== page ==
How Toddler & Preschooler Friendships Really Work
Experts show how toddlers and preschoolers learn and benefit from early friendships.
Understanding Relationships Among the Littlest of Friends
From the time he could say their names, my son talked continuously about two of the children in his family-style childcare. They were both older, nearly three as compared to his 18 months. By the end of the year he had merged their names into one from frequent use. My son seemed more subdued on the days when one of them was sick, and he gave each of them a hug when they arrived in the morning. Of course I called them his friends.
But do toddlers really have friendships? Do they wrap their minds around relationships in the same way older children and adults do? Not exactly, experts say.
It’s popular among parents to believe that six-month-olds in a playgroup are having fun with their “friends,” says Dr. Sarghi Sharma, MD, assistant professor at the University of Texas Medical Branch at Galveston. These youngsters can engage with each other to some extent, but they are not interested in each other in the same way that adult friends are.
Give-and-take, cooperative friendship does not generally exist until around age three, according to the child psychologists, pediatricians and childcare providers interviewed. But children can and do express preferences for other kids long before then.
Noticing Early Preferences
Before they are able to confide in a friend at age three or four, children often seek the company of like-minded others. Yet it is not always clear why certain children gravitate toward each other. Factors that attract kids to each other might include size, familiarity, character traits, or even the shapes of their faces—but no one is quite sure.
“It’s always fun to watch children when they’re in a childcare setting, and the teacher will say, ‘Those two are lovebirds,’ and you just don’t know why,” says Judy Joynt, infant and toddler faculty member at the Center for Montessori Teacher Education in White Plains, New York. Children are able to connect this way once they can walk with their hands free. To show their affection, according to Joynt, the children might hold hands, hug each other, sit side-by-side at lunch, or pass toys back and forth.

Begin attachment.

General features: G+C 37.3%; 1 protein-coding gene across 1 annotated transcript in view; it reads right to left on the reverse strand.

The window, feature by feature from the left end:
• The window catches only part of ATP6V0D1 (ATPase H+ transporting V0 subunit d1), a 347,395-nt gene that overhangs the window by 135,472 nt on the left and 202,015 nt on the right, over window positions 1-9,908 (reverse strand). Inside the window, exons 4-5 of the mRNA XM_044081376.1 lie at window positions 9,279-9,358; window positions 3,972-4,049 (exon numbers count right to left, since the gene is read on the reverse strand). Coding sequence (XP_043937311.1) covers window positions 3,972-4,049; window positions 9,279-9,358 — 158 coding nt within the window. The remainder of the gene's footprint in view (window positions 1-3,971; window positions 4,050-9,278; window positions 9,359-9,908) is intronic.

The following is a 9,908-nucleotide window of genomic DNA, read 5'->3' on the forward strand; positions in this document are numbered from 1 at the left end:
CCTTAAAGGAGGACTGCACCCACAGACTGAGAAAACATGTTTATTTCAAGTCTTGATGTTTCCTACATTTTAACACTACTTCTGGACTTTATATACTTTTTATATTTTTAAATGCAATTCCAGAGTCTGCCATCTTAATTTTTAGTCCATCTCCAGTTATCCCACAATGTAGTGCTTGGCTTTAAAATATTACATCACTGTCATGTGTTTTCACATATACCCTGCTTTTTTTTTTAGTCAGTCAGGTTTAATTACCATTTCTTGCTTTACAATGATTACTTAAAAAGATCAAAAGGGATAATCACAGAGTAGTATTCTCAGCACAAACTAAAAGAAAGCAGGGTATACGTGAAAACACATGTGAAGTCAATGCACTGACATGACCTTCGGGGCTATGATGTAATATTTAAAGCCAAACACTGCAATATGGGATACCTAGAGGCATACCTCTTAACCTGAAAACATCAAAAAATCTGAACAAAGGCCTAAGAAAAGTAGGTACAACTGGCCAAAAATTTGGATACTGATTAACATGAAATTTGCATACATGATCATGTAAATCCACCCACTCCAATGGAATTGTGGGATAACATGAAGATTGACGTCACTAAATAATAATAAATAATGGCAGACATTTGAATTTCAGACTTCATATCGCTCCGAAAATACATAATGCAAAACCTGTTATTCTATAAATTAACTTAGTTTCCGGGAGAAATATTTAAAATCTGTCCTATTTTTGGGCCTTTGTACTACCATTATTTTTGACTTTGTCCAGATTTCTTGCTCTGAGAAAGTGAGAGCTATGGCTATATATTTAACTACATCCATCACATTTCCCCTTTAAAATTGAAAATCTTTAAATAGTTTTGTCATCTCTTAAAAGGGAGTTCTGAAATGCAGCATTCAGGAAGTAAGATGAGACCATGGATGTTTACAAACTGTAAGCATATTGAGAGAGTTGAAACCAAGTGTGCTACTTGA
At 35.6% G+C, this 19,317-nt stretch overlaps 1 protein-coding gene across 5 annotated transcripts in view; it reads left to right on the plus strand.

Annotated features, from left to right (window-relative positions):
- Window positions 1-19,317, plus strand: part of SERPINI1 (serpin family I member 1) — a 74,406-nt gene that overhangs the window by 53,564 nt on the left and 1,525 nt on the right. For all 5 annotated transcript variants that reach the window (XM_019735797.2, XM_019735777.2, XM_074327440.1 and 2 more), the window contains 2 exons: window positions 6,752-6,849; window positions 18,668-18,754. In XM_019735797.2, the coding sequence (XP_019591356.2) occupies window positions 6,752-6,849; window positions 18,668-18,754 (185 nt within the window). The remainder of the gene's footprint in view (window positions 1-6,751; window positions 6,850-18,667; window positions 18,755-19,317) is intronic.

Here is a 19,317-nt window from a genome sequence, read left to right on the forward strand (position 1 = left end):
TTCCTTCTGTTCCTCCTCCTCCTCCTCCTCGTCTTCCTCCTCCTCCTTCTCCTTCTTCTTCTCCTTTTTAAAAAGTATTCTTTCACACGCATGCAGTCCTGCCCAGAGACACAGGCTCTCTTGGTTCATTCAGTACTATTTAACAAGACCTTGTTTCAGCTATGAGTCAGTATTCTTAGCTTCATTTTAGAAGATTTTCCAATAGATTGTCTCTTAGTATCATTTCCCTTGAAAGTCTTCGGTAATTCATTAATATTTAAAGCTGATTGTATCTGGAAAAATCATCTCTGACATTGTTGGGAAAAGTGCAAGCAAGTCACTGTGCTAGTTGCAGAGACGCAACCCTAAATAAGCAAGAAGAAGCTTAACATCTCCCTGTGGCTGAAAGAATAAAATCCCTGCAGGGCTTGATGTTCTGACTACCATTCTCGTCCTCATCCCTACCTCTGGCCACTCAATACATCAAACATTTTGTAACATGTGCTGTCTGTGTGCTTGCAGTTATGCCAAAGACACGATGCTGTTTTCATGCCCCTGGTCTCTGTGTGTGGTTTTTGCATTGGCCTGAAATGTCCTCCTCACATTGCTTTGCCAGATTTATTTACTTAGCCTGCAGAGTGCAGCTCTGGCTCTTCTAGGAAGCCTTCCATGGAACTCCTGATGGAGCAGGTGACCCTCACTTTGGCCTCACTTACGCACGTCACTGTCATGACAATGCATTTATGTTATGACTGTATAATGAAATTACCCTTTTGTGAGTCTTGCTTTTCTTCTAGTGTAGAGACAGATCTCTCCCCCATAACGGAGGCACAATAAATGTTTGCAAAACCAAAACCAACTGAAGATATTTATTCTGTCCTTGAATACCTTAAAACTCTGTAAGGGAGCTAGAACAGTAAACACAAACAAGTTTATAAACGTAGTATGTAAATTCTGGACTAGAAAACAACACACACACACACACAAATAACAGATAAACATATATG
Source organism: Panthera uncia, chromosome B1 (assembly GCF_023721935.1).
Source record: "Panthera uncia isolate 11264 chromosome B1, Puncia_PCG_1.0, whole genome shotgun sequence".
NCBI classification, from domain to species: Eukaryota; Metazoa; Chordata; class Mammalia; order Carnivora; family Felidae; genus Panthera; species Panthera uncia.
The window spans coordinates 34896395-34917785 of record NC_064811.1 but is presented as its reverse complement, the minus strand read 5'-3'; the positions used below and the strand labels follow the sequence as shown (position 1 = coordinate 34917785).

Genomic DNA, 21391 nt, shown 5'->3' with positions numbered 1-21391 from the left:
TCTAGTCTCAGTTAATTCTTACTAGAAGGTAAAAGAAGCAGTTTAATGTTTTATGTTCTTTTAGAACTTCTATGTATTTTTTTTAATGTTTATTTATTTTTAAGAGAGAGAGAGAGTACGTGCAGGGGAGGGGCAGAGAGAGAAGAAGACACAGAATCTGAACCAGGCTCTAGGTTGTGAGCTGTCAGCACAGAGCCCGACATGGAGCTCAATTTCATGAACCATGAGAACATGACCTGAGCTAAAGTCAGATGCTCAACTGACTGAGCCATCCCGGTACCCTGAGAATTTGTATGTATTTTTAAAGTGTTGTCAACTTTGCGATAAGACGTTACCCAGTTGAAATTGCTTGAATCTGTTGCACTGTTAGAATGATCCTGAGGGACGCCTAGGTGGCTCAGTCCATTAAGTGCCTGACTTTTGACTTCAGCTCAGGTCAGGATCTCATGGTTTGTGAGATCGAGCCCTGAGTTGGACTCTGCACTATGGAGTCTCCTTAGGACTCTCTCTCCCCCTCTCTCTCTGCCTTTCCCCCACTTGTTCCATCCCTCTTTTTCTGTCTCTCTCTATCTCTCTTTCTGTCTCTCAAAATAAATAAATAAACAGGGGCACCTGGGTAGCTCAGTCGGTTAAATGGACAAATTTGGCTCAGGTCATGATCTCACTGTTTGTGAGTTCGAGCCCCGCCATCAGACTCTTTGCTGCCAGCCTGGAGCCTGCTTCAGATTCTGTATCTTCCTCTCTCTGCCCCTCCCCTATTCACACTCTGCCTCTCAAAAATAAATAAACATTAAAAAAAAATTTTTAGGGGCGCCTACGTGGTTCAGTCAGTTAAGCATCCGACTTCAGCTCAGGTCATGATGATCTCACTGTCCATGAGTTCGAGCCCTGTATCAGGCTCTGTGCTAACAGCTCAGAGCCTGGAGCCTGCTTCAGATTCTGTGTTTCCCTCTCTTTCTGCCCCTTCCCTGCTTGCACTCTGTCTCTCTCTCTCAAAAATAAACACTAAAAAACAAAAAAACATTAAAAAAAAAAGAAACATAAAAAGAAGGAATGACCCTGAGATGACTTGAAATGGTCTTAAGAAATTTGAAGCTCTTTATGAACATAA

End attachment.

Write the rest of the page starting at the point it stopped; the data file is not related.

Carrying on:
“Preferences for familiar peers” have shown up by the age of 12 months among children who are cared for together, says Dr. Dale Hay, PhD, professor in the School of Psychology at Cardiff University in Wales. These interactions can provide “a firm foundation” for future friendship.
But keep in mind that no one is born with a blank slate, says Dr. Charles Goodstein, MD, psychoanalyst and professor of psychiatry at the NYU School of Medicine. Humans are born with the beginnings of character traits that develop over the years, according to Goodstein, and toddlers might express preferences based on level of aggression or activity.
“Earlier on, children are going to select other playmates more by temperament and disposition” as well as proximity, says Dr. Gordon Caras, PhD, an adult, child and adolescent psychologist and psychoanalyst in Solana Beach, California. “Some children who are more responsive to being overstimulated are going to shy away from the children who are more active.”
Parallel play, in which children play near each other but independently, often happens among toddlers of similar ages and abilities. And sometimes a sweet companionship arises between children who are a year or so apart in age, creating a motherly or nurturing relationship, Joynt says.
“It’s actually probably the best of both worlds, because the younger child is very eager to explore and to learn, and the older child is setting some modeling behaviors,” says Dr. Sharma, adding that at the same time, the older child enjoys showing mastery and setting the pace.
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